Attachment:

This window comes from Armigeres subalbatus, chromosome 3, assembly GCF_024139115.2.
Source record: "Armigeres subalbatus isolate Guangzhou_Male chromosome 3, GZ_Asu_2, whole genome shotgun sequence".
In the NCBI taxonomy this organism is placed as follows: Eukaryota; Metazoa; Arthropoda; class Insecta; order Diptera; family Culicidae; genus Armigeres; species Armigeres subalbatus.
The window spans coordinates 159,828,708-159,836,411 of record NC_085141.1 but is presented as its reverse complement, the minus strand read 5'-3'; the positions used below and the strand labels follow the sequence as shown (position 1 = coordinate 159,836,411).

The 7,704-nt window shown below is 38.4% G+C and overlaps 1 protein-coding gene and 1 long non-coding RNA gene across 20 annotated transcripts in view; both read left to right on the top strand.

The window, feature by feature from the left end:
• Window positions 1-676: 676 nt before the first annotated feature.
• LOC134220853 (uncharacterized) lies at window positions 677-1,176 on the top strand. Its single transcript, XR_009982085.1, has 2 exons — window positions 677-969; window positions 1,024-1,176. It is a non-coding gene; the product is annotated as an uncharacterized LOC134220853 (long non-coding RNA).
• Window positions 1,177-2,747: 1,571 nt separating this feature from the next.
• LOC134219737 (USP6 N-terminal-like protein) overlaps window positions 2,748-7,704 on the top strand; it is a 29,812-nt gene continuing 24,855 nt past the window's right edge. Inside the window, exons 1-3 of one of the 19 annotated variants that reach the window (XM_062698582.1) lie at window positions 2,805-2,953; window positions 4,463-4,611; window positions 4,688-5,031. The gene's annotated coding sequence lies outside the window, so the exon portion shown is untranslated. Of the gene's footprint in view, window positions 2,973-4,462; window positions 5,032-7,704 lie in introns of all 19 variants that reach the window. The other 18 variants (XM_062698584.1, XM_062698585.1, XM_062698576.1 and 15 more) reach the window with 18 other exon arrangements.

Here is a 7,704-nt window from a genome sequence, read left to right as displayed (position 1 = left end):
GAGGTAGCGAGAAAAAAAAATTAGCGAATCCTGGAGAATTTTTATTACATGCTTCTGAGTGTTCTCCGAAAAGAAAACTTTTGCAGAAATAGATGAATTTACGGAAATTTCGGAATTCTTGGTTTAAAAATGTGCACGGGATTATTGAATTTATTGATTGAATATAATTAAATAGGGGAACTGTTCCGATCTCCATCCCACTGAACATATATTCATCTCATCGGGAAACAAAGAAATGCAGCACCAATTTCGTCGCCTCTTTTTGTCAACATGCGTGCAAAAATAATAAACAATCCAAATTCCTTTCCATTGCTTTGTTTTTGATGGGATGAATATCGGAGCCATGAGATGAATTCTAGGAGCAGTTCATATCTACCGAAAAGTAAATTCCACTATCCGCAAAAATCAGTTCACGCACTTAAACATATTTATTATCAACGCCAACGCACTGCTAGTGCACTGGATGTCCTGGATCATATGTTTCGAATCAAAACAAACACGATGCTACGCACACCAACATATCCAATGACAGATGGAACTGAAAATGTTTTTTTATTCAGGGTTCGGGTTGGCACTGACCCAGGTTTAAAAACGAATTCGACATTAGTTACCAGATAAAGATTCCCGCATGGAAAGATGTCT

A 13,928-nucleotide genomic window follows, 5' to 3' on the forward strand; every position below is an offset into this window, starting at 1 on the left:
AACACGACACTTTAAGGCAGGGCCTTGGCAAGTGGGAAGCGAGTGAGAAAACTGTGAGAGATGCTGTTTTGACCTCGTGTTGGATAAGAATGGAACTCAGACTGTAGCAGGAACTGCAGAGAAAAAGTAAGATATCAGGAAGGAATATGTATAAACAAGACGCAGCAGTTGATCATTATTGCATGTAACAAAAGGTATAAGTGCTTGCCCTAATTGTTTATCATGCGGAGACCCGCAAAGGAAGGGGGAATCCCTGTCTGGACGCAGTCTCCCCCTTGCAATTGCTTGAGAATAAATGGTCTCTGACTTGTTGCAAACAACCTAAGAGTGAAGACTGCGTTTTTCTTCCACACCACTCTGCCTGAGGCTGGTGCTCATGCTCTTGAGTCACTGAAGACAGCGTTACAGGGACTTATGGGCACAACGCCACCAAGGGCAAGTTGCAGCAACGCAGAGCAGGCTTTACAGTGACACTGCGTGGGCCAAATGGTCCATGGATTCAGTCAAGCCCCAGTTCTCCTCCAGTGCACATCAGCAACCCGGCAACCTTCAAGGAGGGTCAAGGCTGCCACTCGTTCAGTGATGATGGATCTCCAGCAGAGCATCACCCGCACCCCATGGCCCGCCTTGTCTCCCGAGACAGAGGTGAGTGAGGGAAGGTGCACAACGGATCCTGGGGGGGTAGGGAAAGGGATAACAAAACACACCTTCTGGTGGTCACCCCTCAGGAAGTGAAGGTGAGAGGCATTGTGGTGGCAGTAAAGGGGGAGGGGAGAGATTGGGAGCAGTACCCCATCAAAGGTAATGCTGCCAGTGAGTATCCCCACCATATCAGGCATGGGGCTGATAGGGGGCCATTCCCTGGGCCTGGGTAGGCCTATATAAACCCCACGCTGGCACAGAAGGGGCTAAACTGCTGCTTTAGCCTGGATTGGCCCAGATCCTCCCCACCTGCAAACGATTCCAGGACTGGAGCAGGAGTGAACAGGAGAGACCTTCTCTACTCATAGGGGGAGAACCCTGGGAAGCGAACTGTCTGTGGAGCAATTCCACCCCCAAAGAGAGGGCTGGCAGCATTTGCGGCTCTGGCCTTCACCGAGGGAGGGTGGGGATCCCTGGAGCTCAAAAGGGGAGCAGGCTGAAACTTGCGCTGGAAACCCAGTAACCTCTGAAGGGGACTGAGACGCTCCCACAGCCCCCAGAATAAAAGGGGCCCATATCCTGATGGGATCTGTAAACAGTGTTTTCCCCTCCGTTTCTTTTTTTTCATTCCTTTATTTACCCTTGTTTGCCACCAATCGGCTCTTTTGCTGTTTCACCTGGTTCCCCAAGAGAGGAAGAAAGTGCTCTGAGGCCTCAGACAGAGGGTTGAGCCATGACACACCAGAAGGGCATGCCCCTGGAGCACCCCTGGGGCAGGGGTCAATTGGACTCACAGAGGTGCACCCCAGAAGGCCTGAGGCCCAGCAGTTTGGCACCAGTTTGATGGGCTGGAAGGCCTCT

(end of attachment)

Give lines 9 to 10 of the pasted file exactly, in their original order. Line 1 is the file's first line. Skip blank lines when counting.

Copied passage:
• Window positions 1,177-2,747: 1,571 nt separating this feature from the next.
• LOC134219737 (USP6 N-terminal-like protein) overlaps window positions 2,748-7,704 on the top strand; it is a 29,812-nt gene continuing 24,855 nt past the window's right edge. Inside the window, exons 1-3 of one of the 19 annotated variants that reach the window (XM_062698582.1) lie at window positions 2,805-2,953; window positions 4,463-4,611; window positions 4,688-5,031. The gene's annotated coding sequence lies outside the window, so the exon portion shown is untranslated. Of the gene's footprint in view, window positions 2,973-4,462; window positions 5,032-7,704 lie in introns of all 19 variants that reach the window. The other 18 variants (XM_062698584.1, XM_062698585.1, XM_062698576.1 and 15 more) reach the window with 18 other exon arrangements.